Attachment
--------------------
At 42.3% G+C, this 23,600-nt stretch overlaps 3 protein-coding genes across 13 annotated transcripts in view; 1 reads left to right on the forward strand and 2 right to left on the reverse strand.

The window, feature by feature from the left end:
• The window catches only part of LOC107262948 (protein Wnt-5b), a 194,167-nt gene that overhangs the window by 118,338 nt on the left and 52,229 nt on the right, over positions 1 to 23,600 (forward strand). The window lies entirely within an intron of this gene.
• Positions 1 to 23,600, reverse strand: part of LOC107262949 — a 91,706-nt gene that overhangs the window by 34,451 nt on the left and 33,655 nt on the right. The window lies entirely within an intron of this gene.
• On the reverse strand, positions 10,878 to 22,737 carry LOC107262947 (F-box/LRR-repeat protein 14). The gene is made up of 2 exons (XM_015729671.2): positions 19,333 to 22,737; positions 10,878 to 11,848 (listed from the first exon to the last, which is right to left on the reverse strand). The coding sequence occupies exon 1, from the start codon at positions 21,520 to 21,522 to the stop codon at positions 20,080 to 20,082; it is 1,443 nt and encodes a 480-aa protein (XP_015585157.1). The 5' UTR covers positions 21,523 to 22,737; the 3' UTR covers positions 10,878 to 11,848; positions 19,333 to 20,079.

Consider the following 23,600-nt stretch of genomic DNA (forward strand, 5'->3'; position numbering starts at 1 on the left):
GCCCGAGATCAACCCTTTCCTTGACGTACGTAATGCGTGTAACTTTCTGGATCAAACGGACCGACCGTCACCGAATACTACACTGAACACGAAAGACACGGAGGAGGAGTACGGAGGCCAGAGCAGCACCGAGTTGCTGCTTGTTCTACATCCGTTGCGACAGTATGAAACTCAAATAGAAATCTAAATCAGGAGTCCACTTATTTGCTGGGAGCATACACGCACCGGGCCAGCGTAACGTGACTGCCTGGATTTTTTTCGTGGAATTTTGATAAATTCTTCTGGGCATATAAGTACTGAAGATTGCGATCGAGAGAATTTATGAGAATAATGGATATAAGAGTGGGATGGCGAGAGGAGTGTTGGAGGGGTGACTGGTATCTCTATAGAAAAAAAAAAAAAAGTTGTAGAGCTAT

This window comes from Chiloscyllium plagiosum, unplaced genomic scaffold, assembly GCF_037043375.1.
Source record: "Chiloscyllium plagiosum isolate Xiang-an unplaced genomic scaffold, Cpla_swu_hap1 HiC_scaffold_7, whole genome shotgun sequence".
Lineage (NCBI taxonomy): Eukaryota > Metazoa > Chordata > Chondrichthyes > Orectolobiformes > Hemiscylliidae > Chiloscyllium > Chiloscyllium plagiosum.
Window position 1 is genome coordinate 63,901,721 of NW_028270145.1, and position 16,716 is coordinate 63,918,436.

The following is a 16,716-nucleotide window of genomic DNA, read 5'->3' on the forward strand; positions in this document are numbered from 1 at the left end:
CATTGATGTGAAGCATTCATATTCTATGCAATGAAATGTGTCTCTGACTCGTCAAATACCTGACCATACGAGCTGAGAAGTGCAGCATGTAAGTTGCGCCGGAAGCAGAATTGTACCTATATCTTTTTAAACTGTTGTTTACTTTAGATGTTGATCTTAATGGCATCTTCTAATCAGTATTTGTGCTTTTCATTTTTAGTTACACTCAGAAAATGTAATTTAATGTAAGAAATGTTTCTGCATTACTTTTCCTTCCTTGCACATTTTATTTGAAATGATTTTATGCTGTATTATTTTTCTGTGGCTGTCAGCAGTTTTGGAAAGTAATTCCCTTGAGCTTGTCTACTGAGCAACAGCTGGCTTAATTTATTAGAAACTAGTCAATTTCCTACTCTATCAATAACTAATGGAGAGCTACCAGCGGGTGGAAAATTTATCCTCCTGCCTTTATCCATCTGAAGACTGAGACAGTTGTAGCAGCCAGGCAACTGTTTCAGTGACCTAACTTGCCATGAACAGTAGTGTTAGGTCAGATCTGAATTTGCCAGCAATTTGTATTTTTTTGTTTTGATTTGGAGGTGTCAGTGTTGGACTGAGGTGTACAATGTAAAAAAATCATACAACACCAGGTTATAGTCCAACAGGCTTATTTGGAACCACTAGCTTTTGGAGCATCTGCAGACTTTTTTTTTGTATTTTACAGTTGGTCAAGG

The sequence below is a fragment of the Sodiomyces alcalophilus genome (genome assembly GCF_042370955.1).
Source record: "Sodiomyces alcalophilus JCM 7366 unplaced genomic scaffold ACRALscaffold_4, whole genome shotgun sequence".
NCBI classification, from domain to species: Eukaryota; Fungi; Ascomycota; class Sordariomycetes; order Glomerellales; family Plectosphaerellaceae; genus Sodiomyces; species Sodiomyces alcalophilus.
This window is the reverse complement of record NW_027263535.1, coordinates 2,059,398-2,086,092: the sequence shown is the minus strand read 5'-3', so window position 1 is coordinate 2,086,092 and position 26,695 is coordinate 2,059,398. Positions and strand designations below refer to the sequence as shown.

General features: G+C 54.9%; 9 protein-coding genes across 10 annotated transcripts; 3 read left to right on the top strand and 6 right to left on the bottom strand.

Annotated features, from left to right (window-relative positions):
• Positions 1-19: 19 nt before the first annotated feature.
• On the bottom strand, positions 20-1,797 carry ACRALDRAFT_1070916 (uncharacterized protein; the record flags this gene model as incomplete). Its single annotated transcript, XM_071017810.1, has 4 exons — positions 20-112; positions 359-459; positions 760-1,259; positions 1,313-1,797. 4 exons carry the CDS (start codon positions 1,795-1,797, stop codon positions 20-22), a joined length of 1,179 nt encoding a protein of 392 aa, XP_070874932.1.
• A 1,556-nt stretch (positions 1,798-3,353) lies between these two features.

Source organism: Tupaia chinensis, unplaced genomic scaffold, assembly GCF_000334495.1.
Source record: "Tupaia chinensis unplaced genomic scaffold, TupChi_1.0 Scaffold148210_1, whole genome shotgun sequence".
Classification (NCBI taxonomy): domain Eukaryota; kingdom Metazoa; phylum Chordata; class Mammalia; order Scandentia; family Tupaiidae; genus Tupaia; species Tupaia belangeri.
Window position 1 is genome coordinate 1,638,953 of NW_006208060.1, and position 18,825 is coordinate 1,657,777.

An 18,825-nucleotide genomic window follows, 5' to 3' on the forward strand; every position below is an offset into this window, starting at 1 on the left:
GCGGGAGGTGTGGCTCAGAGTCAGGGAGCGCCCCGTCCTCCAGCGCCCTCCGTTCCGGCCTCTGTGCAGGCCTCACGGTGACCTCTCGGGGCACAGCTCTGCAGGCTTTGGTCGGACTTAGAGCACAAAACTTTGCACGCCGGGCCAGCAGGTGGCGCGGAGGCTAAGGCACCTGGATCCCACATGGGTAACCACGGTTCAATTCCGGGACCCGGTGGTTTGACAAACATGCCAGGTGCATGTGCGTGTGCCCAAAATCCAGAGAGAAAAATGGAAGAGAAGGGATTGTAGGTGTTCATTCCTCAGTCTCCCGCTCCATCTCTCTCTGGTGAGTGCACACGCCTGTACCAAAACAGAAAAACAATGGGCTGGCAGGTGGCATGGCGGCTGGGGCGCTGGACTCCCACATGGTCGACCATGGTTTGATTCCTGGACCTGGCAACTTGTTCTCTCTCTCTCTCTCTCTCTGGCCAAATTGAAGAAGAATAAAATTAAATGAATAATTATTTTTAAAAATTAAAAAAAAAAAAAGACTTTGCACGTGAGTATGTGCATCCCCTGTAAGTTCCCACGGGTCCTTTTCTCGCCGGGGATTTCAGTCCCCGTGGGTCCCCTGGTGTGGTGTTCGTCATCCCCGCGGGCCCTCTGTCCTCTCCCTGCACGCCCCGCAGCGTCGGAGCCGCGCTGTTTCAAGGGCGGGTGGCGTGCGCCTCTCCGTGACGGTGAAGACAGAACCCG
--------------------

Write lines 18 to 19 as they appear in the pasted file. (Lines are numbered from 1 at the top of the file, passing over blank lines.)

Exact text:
General features: G+C 54.9%; 9 protein-coding genes across 10 annotated transcripts; 3 read left to right on the top strand and 6 right to left on the bottom strand.

Annotated features, from left to right (window-relative positions):